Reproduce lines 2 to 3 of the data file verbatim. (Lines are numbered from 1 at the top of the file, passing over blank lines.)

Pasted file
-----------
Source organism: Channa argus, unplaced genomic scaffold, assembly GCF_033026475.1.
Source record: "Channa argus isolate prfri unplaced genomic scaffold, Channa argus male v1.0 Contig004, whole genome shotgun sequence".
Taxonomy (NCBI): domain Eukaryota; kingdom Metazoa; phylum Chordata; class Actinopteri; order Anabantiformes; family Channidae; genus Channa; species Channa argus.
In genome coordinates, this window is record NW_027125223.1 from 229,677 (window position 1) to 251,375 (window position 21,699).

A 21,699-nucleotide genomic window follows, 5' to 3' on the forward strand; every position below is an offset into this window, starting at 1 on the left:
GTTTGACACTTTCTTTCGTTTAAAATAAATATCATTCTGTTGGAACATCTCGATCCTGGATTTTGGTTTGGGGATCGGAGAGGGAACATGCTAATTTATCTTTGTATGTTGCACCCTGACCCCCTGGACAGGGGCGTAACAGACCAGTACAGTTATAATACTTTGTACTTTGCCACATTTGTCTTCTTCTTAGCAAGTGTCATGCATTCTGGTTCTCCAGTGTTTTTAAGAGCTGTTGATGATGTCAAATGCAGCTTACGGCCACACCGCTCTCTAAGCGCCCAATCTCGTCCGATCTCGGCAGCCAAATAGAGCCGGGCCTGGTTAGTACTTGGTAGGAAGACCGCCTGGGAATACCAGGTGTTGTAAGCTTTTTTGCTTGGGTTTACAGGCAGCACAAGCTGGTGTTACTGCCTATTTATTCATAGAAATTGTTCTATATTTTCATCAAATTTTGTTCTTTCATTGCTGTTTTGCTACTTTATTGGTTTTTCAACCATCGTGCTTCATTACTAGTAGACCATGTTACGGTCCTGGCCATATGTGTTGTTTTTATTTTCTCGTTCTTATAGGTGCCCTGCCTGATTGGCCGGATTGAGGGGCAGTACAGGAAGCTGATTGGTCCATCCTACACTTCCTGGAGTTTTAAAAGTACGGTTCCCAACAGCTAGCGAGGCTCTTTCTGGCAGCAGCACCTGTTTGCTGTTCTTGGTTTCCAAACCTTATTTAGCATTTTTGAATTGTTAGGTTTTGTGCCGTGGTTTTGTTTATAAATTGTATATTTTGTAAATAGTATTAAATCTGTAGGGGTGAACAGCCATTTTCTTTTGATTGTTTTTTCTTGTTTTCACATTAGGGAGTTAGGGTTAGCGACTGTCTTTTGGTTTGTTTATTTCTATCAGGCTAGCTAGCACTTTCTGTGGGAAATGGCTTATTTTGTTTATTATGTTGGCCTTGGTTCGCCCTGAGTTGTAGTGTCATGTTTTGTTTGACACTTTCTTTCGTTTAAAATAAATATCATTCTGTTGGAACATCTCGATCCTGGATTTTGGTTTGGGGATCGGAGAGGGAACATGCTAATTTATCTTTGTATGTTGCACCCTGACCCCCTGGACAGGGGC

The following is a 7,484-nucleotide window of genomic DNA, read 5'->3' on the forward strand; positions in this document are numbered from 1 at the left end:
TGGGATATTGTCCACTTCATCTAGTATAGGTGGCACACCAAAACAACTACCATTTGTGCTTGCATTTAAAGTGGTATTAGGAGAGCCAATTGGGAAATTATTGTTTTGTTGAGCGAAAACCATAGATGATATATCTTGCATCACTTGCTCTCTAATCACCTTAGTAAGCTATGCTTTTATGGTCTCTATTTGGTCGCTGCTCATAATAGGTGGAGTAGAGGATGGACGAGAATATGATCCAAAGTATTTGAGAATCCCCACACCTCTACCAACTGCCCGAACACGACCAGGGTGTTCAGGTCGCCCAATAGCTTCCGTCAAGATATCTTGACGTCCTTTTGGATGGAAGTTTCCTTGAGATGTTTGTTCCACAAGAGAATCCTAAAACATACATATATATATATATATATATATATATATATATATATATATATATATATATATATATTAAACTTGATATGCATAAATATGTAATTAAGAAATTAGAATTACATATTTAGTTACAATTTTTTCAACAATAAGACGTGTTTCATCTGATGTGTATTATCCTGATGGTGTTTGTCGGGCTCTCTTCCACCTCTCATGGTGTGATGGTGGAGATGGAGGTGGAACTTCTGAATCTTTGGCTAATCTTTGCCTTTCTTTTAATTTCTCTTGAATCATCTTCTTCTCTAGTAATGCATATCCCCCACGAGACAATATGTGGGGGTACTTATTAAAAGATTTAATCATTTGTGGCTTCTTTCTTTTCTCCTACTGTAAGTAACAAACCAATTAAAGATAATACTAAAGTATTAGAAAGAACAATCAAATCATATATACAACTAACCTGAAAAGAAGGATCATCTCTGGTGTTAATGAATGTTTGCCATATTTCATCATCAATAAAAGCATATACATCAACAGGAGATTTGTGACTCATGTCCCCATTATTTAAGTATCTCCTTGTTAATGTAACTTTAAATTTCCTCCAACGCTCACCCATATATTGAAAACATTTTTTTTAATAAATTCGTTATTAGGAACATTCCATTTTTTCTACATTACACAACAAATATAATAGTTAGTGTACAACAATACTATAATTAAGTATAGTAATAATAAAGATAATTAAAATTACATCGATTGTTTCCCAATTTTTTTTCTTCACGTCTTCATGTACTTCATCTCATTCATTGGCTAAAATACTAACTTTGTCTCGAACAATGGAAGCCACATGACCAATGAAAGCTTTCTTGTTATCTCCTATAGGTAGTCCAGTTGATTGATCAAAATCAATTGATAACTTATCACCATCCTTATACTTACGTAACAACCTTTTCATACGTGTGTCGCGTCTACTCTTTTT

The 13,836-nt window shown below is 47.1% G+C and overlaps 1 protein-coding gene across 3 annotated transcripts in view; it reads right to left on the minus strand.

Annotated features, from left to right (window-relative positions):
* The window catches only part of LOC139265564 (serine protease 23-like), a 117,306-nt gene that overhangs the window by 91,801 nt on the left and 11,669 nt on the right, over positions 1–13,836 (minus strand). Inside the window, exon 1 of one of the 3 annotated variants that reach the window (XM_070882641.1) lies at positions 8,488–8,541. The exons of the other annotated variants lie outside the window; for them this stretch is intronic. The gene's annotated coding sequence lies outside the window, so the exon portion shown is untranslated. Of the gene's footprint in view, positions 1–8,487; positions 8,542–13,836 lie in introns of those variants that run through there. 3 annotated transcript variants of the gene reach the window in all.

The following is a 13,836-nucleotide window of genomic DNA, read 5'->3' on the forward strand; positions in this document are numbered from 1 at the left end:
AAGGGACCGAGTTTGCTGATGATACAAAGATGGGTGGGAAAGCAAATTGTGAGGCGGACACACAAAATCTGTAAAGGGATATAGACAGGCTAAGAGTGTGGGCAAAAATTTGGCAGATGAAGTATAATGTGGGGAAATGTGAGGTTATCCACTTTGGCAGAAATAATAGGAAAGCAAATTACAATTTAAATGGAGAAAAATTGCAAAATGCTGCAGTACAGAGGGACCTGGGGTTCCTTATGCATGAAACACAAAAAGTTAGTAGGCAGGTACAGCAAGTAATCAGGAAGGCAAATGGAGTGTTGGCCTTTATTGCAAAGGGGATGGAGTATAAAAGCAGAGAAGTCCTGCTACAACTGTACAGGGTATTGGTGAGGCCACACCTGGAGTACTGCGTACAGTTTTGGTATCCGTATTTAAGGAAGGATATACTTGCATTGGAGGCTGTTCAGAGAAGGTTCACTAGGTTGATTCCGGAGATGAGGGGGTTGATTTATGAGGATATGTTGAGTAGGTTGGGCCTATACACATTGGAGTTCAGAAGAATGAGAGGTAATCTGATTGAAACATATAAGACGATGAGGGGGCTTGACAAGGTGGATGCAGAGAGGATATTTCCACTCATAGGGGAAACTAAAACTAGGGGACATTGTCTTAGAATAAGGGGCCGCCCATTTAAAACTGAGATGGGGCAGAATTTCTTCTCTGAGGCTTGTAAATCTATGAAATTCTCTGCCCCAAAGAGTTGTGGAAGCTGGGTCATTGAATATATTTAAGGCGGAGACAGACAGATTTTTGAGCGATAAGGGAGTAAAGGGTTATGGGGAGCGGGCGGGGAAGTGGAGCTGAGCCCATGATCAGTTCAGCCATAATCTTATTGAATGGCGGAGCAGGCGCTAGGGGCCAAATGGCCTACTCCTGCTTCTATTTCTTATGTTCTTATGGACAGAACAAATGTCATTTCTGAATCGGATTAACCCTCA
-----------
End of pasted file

Source record: "Channa argus isolate prfri unplaced genomic scaffold, Channa argus male v1.0 Contig004, whole genome shotgun sequence".
Taxonomy (NCBI): domain Eukaryota; kingdom Metazoa; phylum Chordata; class Actinopteri; order Anabantiformes; family Channidae; genus Channa; species Channa argus.